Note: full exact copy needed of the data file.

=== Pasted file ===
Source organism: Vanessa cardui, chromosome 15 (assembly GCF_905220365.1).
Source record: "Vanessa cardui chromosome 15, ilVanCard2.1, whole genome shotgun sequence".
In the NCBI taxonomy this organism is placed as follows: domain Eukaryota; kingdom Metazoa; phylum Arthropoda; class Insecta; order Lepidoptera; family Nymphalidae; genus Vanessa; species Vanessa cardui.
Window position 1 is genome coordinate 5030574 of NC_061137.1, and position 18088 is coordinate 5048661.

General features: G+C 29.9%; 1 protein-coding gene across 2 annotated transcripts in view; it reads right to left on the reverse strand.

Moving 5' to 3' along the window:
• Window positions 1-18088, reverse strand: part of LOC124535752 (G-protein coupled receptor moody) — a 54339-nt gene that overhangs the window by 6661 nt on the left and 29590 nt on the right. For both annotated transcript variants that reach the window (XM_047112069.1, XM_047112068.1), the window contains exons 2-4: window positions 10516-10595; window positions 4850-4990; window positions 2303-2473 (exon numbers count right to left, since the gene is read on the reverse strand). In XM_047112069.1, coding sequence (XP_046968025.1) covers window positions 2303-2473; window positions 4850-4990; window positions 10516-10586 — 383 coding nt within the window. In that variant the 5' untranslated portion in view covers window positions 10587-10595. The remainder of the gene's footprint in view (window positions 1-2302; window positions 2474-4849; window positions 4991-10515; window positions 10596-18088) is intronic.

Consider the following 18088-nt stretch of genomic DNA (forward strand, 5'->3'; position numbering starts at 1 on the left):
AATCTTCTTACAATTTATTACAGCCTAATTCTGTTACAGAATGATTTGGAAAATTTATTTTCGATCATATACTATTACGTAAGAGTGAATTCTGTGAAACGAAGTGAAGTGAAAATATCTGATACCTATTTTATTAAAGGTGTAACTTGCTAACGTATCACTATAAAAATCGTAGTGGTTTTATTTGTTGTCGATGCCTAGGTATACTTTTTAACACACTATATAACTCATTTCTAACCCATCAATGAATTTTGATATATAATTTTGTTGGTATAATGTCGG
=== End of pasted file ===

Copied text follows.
Source organism: Vanessa cardui, chromosome 15 (assembly GCF_905220365.1).
Source record: "Vanessa cardui chromosome 15, ilVanCard2.1, whole genome shotgun sequence".
In the NCBI taxonomy this organism is placed as follows: domain Eukaryota; kingdom Metazoa; phylum Arthropoda; class Insecta; order Lepidoptera; family Nymphalidae; genus Vanessa; species Vanessa cardui.
Window position 1 is genome coordinate 5030574 of NC_061137.1, and position 18088 is coordinate 5048661.

General features: G+C 29.9%; 1 protein-coding gene across 2 annotated transcripts in view; it reads right to left on the reverse strand.

Moving 5' to 3' along the window:
• Window positions 1-18088, reverse strand: part of LOC124535752 (G-protein coupled receptor moody) — a 54339-nt gene that overhangs the window by 6661 nt on the left and 29590 nt on the right. For both annotated transcript variants that reach the window (XM_047112069.1, XM_047112068.1), the window contains exons 2-4: window positions 10516-10595; window positions 4850-4990; window positions 2303-2473 (exon numbers count right to left, since the gene is read on the reverse strand). In XM_047112069.1, coding sequence (XP_046968025.1) covers window positions 2303-2473; window positions 4850-4990; window positions 10516-10586 — 383 coding nt within the window. In that variant the 5' untranslated portion in view covers window positions 10587-10595. The remainder of the gene's footprint in view (window positions 1-2302; window positions 2474-4849; window positions 4991-10515; window positions 10596-18088) is intronic.

Consider the following 18088-nt stretch of genomic DNA (forward strand, 5'->3'; position numbering starts at 1 on the left):
AATCTTCTTACAATTTATTACAGCCTAATTCTGTTACAGAATGATTTGGAAAATTTATTTTCGATCATATACTATTACGTAAGAGTGAATTCTGTGAAACGAAGTGAAGTGAAAATATCTGATACCTATTTTATTAAAGGTGTAACTTGCTAACGTATCACTATAAAAATCGTAGTGGTTTTATTTGTTGTCGATGCCTAGGTATACTTTTTAACACACTATATAACTCATTTCTAACCCATCAATGAATTTTGATATATAATTTTGTTGGTATAATGTCGG